Buses in London displaying advertising posters for an upcoming Iran-linked anti-Israel rally have riled the local Jewish community, and pushed the city into reviewing its ad policy.
However, Transport for London, also known as TfL, said Friday it would not remove the posters, as they are in any case scheduled to be removed “in a few days,” according to a spokesman.
The Al Quds Day march is an annual, international event founded by the late Iranian Ayatollah Ruhollah Khomeini, which is due to take place in central London this year on August 17, the last day of Ramadan.
While the posters on nearly 450 London buses claim the event is about “the freedom of the Palestinians,” a website belonging to the London organizers, the Islamic Human Rights Commission, quotes Ayatollah Khomeini as saying that it is “a day for the oppressed to rise and stand up against the arrogant.”
The website includes links to incendiary quotes by Ayatollah Khomeini, such as one in which he calls on people to “rise, destroy Israel and replace it with the heroic Palestinian nation,” and video footage of previous Al Quds day marches, showing demonstrators holding signs saying “We are all Hizbollah” and anti-Zionist Neturei Karta Hassidic Jews waving Palestinian flags.
The six-week bus ad campaign has drawn sharp protest from British-Jewish groups including the Jewish Leadership Council and Board of Deputies, who have called for it to be pulled immediately.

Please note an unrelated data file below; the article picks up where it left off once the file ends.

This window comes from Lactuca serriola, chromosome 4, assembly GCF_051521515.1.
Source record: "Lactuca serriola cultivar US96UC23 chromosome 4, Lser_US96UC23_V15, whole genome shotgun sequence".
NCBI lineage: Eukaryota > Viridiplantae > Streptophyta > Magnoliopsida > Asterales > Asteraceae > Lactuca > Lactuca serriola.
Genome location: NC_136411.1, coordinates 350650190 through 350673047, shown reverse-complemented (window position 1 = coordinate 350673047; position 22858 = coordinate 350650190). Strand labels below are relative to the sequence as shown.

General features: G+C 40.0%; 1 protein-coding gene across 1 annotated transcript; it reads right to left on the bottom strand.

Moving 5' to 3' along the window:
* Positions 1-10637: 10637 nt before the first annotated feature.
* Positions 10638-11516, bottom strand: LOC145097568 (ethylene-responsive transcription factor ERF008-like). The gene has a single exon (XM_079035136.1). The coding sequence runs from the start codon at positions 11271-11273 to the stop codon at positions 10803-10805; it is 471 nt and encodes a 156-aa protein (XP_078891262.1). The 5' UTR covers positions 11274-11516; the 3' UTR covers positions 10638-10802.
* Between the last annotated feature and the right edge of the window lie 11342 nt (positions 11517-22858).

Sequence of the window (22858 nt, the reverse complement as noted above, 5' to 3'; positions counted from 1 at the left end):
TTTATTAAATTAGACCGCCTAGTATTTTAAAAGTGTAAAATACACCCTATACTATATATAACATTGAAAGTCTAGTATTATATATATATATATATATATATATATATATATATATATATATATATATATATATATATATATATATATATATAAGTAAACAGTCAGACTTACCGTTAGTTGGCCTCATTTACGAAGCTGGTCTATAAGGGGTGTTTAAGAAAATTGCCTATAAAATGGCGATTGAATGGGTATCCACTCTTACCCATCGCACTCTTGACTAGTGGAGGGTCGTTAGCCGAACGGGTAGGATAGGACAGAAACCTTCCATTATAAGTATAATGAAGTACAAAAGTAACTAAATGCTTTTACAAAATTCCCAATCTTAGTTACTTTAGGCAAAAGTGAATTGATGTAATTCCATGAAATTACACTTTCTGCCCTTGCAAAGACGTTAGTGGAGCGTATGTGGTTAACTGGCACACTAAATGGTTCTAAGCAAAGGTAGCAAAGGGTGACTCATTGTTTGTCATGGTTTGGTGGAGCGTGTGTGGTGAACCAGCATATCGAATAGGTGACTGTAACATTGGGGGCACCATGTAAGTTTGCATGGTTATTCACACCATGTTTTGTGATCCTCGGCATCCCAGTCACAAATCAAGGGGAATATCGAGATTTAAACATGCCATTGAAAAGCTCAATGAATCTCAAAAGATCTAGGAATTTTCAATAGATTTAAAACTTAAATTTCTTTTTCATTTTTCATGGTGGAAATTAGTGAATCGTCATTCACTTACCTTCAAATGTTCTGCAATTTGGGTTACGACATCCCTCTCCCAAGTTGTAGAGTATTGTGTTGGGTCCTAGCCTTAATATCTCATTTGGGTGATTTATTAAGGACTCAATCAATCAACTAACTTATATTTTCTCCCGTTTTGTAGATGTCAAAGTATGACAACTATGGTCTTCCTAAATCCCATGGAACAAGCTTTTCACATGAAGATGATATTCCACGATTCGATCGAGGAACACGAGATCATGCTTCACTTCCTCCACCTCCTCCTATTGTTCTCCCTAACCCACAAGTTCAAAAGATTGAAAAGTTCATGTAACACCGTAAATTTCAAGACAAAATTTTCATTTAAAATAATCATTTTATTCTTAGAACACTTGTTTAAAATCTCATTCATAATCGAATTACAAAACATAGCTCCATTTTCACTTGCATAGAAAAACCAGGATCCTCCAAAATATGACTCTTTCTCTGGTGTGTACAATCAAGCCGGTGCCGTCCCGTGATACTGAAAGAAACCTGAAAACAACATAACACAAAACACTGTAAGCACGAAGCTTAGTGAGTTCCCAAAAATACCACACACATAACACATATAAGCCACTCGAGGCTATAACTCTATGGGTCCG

Current TfL guidelines do allow contractors to reject or amend advertisements that are political, but a spokesman declined to explain why this ad campaign was accepted.
“We share unease over any advertisement which can be viewed as being ‘political’. We are therefore reviewing our advertising policy… to address this issue in future,” the spokesman said. ”The advertisements in question, which are similar to advertisements which ran on our network last year, will be off the system in a few days. In the meantime, no similar advertisements will be accepted until such time as the policy review has been completed.”
Dave Rich, deputy communications director for the Community Security Trust, which coordinates much of Anglo-Jewry’s security efforts, said that “The founders and organizers of Al Quds Day make it clear that this rally is about calling for Israel to disappear, and every year marchers carry flags of Hezbollah, a terrorist organization that targets Jews and Israelis around the world. It is clearly unacceptable that this event was advertised on London buses and we are pleased that TfL have said they will review their policy in the future.”
In Canada, Jewish groups are trying to stop an Al Quds Day event taking place in front of the Ontario Parliament in Toronto on August 18, asking Ontario Premier Dalton McGuinty to stop the rally getting a permit.